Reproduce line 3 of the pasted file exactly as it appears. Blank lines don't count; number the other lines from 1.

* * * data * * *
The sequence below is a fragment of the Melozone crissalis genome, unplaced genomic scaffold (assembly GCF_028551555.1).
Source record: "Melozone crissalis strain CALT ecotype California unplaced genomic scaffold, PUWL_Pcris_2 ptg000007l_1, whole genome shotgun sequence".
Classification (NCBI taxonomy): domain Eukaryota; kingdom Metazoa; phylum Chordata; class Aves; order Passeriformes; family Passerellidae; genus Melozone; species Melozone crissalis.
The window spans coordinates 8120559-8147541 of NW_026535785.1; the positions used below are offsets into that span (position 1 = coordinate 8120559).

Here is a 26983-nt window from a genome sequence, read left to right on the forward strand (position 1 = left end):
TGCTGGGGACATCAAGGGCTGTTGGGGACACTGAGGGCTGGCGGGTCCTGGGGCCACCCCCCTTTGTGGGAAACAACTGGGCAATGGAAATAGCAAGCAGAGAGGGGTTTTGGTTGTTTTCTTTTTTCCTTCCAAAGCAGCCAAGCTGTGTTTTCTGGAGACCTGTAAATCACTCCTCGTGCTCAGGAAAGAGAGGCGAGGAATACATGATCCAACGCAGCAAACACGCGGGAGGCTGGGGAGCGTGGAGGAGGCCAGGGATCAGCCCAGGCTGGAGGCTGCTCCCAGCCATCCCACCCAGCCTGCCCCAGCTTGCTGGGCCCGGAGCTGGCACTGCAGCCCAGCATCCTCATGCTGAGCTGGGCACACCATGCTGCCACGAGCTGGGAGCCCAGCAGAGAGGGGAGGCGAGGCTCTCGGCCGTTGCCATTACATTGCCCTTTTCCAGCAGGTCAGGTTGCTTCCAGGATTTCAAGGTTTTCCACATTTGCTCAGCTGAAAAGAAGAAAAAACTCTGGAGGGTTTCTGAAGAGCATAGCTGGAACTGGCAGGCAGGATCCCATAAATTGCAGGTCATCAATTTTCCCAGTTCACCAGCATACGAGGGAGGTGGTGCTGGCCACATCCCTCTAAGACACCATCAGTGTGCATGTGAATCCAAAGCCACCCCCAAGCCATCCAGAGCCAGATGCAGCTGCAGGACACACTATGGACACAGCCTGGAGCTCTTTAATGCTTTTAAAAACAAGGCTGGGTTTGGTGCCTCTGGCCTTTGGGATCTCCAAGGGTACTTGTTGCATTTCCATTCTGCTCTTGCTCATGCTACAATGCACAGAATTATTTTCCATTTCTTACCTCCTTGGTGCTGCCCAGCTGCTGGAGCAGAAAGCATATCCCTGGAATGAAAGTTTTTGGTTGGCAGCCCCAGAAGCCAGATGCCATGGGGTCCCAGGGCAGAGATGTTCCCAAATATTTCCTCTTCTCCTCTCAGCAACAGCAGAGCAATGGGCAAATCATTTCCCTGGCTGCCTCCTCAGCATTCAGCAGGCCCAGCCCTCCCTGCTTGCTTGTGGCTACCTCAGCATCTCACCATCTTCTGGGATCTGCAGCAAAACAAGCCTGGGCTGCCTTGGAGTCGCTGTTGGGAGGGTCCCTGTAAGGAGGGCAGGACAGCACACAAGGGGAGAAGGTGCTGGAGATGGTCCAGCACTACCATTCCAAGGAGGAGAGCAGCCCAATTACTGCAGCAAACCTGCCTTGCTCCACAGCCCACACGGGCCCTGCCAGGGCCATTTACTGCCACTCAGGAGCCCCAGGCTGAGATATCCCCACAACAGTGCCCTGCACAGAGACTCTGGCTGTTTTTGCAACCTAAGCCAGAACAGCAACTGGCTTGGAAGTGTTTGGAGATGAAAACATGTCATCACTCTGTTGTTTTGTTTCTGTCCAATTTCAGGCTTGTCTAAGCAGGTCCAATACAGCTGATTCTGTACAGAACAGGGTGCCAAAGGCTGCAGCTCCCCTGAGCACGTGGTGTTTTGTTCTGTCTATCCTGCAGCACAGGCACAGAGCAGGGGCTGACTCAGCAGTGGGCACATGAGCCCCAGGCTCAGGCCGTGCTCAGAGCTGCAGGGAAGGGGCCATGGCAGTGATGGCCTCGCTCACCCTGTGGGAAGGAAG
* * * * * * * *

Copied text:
Classification (NCBI taxonomy): domain Eukaryota; kingdom Metazoa; phylum Chordata; class Aves; order Passeriformes; family Passerellidae; genus Melozone; species Melozone crissalis.